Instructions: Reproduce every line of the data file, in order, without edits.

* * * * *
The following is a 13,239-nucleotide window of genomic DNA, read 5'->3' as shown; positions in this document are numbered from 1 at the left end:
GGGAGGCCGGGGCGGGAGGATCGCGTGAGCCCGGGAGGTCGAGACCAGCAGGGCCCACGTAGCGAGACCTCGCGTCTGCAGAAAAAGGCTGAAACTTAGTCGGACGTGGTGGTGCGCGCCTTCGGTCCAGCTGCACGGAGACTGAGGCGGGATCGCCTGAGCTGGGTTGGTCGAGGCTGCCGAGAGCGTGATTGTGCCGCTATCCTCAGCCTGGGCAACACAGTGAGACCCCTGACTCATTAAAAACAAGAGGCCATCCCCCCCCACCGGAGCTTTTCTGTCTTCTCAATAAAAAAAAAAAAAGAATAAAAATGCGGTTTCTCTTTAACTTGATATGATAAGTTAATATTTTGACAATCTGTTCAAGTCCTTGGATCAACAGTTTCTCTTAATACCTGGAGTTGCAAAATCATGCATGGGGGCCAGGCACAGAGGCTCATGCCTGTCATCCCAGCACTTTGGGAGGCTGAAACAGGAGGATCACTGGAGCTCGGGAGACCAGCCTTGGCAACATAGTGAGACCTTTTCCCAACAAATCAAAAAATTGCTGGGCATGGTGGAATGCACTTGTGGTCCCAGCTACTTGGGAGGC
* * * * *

The following is a 13,239-nucleotide window of genomic DNA, read 5'->3' as shown; positions in this document are numbered from 1 at the left end:
GGGAGGCCGGGGCGGGAGGATCGCGTGAGCCCGGGAGGTCGAGACCAGCAGGGCCCACGTAGCGAGACCTCGCGTCTGCAGAAAAAGGCTGAAACTTAGTCGGACGTGGTGGTGCGCGCCTTCGGTCCAGCTGCACGGAGACTGAGGCGGGATCGCCTGAGCTGGGTTGGTCGAGGCTGCCGAGAGCGTGATTGTGCCGCTATCCTCAGCCTGGGCAACACAGTGAGACCCCTGACTCATTAAAAACAAGAGGCCATCCCCCCCCACCGGAGCTTTTCTGTCTTCTCAATAAAAAAAAAAAAAGAATAAAAATGCGGTTTCTCTTTAACTTGATATGATAAGTTAATATTTTGACAATCTGTTCAAGTCCTTGGATCAACAGTTTCTCTTAATACCTGGAGTTGCAAAATCATGCATGGGGGCCAGGCACAGAGGCTCATGCCTGTCATCCCAGCACTTTGGGAGGCTGAAACAGGAGGATCACTGGAGCTCGGGAGACCAGCCTTGGCAACATAGTGAGACCTTTTCCCAACAAATCAAAAAATTGCTGGGCATGGTGGAATGCACTTGTGGTCCCAGCTACTTGGGAGGC